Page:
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The Supreme Court affirmed the judgment of the appellate court affirming the trial court's judgment convicting Defendant of one count of murder, holding that Defendant was not entitled to relief on any of his allegations on appeal.Specifically, the Supreme Court held that the appellate court correctly concluded that the trial court (1) did not violate Defendant's Sixth Amendment right to present a defense by excluding from evidence a statement purportedly made by an unknown female bystander and an autopsy toxicology report; (2) did not violate Defendant's right to due process by declining to give a jury instruction on self-defense; and (3) did not abuse its discretion by declining to sanction the state for its late disclosure of the murder weapon and related expert reports by excluding this evidence or dismissing the murder charge. The Court further cautioned the State regarding the late disclosure of evidence. View "State v. Hargett" on Justia Law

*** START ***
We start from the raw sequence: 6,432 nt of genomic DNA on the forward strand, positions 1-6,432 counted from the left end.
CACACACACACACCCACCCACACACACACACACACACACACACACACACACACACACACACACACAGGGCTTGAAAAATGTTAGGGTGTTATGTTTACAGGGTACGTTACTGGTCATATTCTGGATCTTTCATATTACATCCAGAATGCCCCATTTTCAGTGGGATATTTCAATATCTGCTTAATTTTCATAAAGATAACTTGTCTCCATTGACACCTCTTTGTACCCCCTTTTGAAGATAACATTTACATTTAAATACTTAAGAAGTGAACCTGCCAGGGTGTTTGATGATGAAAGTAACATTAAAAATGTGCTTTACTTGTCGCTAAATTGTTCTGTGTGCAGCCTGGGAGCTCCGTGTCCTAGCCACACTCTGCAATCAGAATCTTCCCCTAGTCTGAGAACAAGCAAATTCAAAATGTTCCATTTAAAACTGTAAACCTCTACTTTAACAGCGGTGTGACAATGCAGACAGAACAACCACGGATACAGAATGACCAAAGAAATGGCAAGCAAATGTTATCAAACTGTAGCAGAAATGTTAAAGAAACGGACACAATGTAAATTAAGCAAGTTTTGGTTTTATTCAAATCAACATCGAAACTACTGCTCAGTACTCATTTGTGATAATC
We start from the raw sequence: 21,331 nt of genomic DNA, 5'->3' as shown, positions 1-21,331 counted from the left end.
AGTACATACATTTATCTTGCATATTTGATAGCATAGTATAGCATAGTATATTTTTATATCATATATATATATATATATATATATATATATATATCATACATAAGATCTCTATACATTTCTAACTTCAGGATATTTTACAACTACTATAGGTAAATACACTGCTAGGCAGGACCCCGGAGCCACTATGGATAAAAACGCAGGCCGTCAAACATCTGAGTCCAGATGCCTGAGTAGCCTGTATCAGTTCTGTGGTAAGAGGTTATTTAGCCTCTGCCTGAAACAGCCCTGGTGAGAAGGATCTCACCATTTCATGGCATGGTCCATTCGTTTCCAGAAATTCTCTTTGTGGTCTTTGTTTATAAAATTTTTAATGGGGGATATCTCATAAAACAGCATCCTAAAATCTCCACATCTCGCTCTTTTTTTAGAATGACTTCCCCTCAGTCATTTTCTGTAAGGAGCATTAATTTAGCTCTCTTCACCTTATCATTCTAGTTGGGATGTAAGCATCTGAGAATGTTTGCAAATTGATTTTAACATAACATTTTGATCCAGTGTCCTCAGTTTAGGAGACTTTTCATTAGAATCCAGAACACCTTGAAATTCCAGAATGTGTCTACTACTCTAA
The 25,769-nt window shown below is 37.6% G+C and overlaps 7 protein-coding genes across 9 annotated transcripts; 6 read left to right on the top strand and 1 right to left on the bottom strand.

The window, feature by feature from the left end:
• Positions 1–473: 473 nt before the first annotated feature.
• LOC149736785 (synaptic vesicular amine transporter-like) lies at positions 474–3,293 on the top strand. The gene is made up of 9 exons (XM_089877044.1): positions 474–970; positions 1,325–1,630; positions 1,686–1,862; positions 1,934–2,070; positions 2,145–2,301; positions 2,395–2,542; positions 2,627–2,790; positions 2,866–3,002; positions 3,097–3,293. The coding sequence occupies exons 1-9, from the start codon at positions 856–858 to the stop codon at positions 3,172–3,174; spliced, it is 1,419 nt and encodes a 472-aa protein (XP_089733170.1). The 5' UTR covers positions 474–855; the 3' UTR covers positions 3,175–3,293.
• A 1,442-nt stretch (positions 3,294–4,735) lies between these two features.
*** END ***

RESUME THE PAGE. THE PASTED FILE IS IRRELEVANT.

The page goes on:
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Convicted of murder in connection with a shooting death during a drug transaction, Ortiz challenged the prosecutor’s response, in rebuttal, to defense statements (made contrary to a pre-trial agreement) that, if the jury felt that he made a tactical mistake by not cross-examining the witness, it should not hold that against Ortiz; the prosecutor stated that there was no question about who the witness was with and what she saw, and that defense counsel ‘‘didn’t even [cross-examine] her.’’The Connecticut Supreme Court affirmed. Any impropriety did not deprive Ortiz of a fair trial, as the prosecutor’s argument was brief, defense counsel did not object or ask for curative measures, and the defense invited the statement to some extent. Although the alleged impropriety related to witness credibility, an important issue, there was no reasonable probability that the verdict would have been different without the alleged impropriety. The trial court did not abuse its discretion in precluding defense counsel from impeaching other witnesses with evidence of certain prior felony convictions and in requiring two prior convictions to be referred to only as unnamed felonies punishable by more than one year of imprisonment. The trial court properly declined Ortiz’s request to include the word ‘‘conclusively’’ in its jury instruction on the use of evidence of the defendant’s uncharged misconduct. View "State v. Ortiz" on Justia Law